shot or at least tried to. Sam & West both wounded their buffalows & my gun only snaped the cap. Earls buffalow run right at us, but just as it got to us it turned to the right a little & fell right in front of us only a few feet from us. The other 3 ran around to the NE of camp & joined the two that were already over there. we dressed Earls buffalow & took some of the choice parts in for breakfast. Hunters who were loaded with meat & had come in from the West were leaving for home althowgh it was very cold. The sun was coming out & it looked like it might be warmer later in the day. After breakfast we were preparing to go & see if we could get the 5 NE of camp. There as a man there who had a Needle gun Needle guns were very scarce at that time & He wanted to sell it & Earl offered to trade Him some pigs for it. That was satisfactory only the pigs & the man who owned the gun were over 30 miles apart. Whereupon He however told Earl to take it & try it. Which He did. When we got near the buffalow 4 of them ran like wild. The 5th one stood up broad side & looked at us. But He was entirely to far off for our muzzle loading guns. But Earl looked through the sights of the needle gun & said that He believed He could bust Him. West spoke up and said that if you can bust Him, why don't you, where upon Earl shot & broke both fore legs close up to the body. That buffalow thrashed around there on the prarie for a while & then laid down. I got up near it & shot it through the heart. Earl & Sam went on after the other 4 & left West & I to dress that one, which we did, spreading the hide on the ground & laying the hams and choice parts on it. then we started on to catch up with Earl & Sam. Before going far West saw a cow buffalow & crawled up near & shot it. we dressed it and started on, in a few miles we found 2 more, West shot one & we dressed it and started on after the other one. Earl & Sam had gone on North. These buffalow were going west, the country was rolling. When we saw a small flock laying down in a ravine, but to get to
them we had to lay down & crawl in the snow. This gave me a cramp in my right hip. I told West to go ahead & I would come on as fast as I could. I watched Him. He crawled up with in range. About that time one of the 3 calves that were in the bunch got up & was stretching when West shot it; it run around in a circle, bawling for dear life. the others all ran after it until it fell, when They all gathered around it in a huddle. As soon as West shot the calf & the buffalow began running after it I jumped up & ran up to West & told Him to shoot my gun while I loaded his, which He did. we kept this up for a little while, when the buffalow took off up a side draw or ravine, He told me to follow them out & perhaps I could get another shot. When buffalow are walking a way from you, you can follow them, but every time one looks back you must stop. This I done & worked up within a long gun shot & thought that, that was about as close as I would get, as the buffaloes were geting suspicious of me & were walking faster & looking back oftener, so I shot at the hind one & struck Him to low. Then I went back to West. He was cuting off the hams of those that He had shot, without stoping to skin Them. I dont remember how many He had shot, but several. West was in a hurry as the sun was hanging over in the west quite low He said that we did not know where camp was, nor how far. Having cut all the hams off the Buffalow that were killed we started in a S Easterly direction for camp. As we went out we could see my last buffalow off of our trail a little way. it would lay down & then get up & lay down again. I wanted to go & shoot it over again, but West said that we must hurry on to camp before it got dark. After going what seemed a long way, dark settled down on us & we saw a light to the right of our direction. I thought that it was in Ft Learned, but West thought that we were going to far to the left & that the light was one the boys had built on the ridge back of camp for us to see & come to, so we turned to the right and went towards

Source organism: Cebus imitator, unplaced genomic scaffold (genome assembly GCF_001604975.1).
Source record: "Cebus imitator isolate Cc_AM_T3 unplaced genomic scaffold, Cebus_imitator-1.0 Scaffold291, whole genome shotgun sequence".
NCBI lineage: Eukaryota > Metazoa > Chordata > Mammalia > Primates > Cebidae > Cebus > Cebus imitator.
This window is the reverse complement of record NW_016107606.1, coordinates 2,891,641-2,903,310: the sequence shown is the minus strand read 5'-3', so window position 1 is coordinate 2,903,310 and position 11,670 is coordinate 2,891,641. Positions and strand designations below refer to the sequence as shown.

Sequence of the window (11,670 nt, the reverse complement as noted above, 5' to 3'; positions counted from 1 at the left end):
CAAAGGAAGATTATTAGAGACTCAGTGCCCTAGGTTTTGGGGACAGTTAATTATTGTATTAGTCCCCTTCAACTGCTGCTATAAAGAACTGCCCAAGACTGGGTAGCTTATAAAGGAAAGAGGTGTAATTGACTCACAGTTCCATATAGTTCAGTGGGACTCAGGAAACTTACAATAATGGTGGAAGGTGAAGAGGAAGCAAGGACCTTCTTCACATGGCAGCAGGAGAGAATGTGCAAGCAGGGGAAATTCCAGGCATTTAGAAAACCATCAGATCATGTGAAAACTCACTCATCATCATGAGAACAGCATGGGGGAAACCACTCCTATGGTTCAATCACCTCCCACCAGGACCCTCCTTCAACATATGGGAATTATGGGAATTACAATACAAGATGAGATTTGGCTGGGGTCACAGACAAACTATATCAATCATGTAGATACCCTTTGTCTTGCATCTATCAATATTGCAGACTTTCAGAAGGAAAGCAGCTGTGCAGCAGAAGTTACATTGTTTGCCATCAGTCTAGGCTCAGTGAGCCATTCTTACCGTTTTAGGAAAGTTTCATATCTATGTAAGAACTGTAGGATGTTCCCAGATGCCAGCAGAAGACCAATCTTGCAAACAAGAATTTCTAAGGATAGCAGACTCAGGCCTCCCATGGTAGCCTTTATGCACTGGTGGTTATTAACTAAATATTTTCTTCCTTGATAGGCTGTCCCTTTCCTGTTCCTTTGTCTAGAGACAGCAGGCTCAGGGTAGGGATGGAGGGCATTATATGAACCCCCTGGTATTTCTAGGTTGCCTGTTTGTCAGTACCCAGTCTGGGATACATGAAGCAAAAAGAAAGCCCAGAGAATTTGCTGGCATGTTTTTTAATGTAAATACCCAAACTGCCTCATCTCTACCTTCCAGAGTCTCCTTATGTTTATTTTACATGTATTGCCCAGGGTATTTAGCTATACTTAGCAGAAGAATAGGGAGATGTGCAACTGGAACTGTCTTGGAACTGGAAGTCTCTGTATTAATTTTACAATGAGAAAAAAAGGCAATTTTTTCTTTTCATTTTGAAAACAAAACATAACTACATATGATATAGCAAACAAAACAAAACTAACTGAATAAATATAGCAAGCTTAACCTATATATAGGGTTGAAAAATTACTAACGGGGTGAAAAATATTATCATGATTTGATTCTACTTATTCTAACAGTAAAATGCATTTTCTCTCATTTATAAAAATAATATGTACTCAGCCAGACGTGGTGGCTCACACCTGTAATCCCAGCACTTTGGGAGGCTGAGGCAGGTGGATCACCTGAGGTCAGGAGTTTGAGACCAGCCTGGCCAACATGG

the light. After while we came to the road near the bridge over Pawnee creek and could see that the light was at the Ft. The snow had thawed some & there was water in the wagon tracts in the road. I was very thirsty & tired. I drank a little of the snow water & we walked the 3 miles down to the old sutler store where we found all the boys of our crew & some more huddled around a nice fire. Mr Roads & another man had gone to locate a winter camp leaving Mr Christy & the other mans partner at the camp. Earl & Sam had killed a few but not near as many as West had killed. The next morning Monday Nov. 20 the balance of the buffalow hunters, who were loaded went on towards home. & Earl came to me and said that our friend Umphrys Bro.-in-law had eat to much fresh meat & was sick & He was determined to go right home without waiting to get His load of meat, but that He had persuaided Him to wait one more day & we would try to kill enough to make Him a small load & He (Earl) wished that I would take my team & gather up what was already killed & Him & the 2 Watsons would kill some more; when I was gathering up the meat I saw my wounded buffalow, had died and I had a notion to skin Him; but did not because I couldent turn Him over alone. Earl & the Watsons had some luck that day, but the buffalow were geting scarcer. They were going back west & the snow was nearly gone.